Like Allen tools, the smaller the Torx screw size, the higher the tightening requirements. Loose-fitting installation tools are acceptable for T30 Torx screws, but for smaller T25 Torx screws, the margin for error may not be as forgiving. In any case, it is not recommended to use ball-head tools on Torx screws in the bicycle field.


Apart from tools, issues may also arise with Torx screws themselves. For instance, on Zipp bicycle components, the Torx screw specifications are intriguing. An external media author found that the PB Swiss T25 Torx screwdriver had too much play when inserted, while the Wera Torx screwdriver couldn't fully insert. However, such issues are relatively rare.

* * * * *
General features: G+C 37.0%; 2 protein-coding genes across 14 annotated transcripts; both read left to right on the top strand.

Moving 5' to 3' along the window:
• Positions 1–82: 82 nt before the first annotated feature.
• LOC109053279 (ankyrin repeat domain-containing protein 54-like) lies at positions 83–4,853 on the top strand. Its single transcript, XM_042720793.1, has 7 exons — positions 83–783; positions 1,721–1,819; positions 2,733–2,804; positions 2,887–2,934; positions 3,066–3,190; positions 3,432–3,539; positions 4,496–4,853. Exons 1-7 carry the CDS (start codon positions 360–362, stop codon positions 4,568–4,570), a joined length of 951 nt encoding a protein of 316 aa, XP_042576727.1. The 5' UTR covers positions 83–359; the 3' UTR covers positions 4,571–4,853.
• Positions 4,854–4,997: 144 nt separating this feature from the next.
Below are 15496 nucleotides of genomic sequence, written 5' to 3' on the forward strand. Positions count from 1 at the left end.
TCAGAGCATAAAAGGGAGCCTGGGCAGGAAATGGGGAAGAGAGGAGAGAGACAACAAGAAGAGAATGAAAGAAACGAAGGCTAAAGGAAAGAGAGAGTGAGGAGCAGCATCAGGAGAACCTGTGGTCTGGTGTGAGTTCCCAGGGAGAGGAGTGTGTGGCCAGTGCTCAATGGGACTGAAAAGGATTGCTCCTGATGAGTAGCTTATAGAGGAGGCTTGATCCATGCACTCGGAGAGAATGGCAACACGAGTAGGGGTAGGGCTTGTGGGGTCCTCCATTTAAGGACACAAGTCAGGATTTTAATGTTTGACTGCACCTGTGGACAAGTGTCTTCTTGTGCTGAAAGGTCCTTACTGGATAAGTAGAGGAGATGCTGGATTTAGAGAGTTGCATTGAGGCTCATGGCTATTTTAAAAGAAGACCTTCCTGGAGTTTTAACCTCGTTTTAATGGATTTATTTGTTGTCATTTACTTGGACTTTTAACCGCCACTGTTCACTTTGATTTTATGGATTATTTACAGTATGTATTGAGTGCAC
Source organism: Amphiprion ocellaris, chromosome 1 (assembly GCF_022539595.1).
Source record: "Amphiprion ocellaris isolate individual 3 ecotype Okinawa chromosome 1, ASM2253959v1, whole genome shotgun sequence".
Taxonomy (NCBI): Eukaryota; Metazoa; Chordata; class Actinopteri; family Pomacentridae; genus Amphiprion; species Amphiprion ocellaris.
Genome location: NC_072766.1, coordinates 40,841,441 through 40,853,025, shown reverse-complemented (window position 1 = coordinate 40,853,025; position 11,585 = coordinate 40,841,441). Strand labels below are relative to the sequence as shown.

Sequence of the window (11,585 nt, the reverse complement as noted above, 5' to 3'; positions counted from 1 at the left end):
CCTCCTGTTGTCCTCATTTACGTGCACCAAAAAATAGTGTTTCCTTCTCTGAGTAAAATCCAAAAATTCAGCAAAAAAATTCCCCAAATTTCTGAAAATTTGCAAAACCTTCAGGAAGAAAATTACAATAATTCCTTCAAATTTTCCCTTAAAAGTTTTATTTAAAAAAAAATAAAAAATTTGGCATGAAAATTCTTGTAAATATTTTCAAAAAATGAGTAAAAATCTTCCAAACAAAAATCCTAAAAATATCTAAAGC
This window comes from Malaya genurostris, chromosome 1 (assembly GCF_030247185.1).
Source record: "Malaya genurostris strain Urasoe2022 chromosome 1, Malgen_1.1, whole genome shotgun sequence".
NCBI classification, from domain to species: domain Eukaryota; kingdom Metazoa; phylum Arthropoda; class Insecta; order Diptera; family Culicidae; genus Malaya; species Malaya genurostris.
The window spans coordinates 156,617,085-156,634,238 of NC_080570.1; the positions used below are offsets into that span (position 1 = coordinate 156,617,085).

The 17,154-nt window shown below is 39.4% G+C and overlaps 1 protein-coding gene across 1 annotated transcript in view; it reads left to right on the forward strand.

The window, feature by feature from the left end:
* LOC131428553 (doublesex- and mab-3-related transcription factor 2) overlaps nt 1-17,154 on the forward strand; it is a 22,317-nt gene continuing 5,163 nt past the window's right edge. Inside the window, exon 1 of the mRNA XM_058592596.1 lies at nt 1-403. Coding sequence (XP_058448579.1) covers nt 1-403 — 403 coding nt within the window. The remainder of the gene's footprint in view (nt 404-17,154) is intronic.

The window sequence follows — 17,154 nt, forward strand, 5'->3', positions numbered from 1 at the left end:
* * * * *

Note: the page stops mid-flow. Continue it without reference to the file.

Most cyclists may not encounter Torx screws every day, but understanding the basic specifications of Torx screws is still necessary. Torx screws used in the bicycle field range from T6 to T40, with the most common sizes being T8, T10, T15, T20, T25, and T30. If you only need a set of Torx screw tools to meet bicycle requirements, purchasing according to the above specifications should suffice.


Emergence of Updated Torx Screw Specifications


As mentioned at the beginning of the article, Torx screws are not limited to the bicycle field, and Torx screws used in other fields are not just simple six-pointed stars used by bicycle companies like SRAM, Shimano, Campagnolo, 3T, Merida, Pinarello, and others.